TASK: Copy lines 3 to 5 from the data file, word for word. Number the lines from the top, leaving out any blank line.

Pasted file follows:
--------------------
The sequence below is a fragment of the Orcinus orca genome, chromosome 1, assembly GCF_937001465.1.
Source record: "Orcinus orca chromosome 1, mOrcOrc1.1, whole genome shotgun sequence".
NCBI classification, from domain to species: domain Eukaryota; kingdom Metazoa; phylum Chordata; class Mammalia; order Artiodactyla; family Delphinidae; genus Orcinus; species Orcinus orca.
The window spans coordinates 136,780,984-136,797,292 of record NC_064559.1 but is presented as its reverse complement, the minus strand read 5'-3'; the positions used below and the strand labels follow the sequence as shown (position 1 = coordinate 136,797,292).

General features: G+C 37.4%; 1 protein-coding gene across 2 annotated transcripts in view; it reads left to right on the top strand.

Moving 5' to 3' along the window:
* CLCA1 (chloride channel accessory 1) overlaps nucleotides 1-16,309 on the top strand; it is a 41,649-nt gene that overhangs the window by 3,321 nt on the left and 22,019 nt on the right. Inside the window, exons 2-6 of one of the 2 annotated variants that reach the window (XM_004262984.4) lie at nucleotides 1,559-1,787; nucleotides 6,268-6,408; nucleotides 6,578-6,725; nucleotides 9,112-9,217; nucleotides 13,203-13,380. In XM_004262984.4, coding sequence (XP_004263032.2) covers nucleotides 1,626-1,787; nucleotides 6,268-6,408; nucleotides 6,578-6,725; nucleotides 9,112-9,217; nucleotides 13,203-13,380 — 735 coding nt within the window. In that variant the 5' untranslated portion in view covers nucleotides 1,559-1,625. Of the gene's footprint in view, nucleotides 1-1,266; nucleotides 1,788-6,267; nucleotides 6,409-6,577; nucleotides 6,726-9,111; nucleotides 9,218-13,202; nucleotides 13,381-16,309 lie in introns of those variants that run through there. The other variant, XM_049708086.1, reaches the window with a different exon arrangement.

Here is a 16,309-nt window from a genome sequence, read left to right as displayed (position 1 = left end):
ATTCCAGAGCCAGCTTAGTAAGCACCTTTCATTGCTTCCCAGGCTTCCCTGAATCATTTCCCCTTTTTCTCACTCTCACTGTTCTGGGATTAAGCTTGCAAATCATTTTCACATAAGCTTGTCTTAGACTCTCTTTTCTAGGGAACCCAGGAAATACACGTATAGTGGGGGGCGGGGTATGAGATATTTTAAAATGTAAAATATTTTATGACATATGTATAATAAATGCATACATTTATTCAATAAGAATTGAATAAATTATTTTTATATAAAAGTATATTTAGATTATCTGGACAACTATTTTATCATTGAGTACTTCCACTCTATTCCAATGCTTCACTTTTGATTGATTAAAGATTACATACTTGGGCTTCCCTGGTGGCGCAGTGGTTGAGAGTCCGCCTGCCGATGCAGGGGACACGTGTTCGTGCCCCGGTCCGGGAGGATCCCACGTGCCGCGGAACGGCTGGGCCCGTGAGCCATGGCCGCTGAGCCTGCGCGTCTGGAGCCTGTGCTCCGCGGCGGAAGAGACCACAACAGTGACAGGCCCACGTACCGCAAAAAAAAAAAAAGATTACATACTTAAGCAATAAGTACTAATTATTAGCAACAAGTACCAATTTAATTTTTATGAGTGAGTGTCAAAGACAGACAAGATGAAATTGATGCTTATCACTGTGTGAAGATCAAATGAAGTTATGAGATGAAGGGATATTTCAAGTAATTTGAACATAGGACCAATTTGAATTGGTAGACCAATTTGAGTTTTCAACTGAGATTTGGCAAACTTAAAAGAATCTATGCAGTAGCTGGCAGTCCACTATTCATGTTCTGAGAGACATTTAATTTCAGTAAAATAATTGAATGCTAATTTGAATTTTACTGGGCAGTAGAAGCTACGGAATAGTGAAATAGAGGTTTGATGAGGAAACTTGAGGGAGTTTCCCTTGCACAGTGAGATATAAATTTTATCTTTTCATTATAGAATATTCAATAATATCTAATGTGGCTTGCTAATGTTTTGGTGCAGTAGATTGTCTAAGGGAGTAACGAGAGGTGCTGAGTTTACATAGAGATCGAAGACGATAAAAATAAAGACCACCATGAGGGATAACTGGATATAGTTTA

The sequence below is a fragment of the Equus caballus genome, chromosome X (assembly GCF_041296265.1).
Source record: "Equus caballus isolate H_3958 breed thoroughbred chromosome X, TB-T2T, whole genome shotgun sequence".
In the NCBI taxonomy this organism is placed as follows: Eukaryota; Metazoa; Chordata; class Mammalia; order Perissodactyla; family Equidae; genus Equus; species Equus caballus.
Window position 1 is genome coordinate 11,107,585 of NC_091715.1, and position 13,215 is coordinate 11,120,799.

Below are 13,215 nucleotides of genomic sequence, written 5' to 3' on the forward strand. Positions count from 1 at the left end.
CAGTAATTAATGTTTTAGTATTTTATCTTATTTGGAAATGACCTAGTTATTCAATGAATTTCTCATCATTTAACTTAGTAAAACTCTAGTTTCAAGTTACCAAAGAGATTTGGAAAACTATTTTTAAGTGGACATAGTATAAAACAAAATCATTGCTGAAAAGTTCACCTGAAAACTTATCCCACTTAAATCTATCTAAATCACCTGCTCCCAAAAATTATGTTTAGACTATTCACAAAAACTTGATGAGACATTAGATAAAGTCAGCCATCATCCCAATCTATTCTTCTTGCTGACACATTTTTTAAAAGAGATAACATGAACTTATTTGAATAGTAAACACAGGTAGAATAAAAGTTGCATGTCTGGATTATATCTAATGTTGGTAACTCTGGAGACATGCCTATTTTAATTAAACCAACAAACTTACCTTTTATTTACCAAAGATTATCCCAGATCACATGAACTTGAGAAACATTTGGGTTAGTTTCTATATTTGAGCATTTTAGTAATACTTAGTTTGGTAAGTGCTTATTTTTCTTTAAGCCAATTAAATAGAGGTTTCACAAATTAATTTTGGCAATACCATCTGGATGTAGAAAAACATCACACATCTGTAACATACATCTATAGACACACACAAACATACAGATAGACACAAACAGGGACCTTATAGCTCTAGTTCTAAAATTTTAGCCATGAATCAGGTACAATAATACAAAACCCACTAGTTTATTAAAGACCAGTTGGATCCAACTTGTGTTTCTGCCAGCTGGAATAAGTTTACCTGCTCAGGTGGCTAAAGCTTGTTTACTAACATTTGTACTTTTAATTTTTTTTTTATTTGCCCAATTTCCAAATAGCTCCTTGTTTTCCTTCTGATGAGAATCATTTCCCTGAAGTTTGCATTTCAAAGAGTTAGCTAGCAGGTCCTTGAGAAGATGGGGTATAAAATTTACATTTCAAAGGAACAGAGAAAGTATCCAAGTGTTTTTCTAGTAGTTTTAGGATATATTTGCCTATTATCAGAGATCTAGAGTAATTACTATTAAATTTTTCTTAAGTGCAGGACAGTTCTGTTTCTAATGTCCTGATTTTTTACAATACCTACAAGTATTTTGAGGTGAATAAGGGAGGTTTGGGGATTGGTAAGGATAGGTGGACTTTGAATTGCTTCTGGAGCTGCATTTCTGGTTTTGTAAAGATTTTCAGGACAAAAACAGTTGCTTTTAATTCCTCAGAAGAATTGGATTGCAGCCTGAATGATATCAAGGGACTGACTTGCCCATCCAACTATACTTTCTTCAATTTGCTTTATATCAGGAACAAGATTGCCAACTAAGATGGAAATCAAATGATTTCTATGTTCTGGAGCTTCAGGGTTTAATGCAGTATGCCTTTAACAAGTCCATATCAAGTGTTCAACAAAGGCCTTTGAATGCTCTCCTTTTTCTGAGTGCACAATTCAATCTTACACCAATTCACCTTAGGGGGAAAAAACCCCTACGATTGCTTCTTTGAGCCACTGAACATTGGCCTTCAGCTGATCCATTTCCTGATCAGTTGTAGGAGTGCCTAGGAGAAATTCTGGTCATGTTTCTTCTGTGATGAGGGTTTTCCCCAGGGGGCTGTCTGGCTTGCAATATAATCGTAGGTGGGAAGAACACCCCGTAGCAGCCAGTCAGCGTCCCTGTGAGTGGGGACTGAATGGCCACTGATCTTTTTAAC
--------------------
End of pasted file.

NCBI classification, from domain to species: domain Eukaryota; kingdom Metazoa; phylum Chordata; class Mammalia; order Artiodactyla; family Delphinidae; genus Orcinus; species Orcinus orca.
The window spans coordinates 136,780,984-136,797,292 of record NC_064559.1 but is presented as its reverse complement, the minus strand read 5'-3'; the positions used below and the strand labels follow the sequence as shown (position 1 = coordinate 136,797,292).

General features: G+C 37.4%; 1 protein-coding gene across 2 annotated transcripts in view; it reads left to right on the top strand.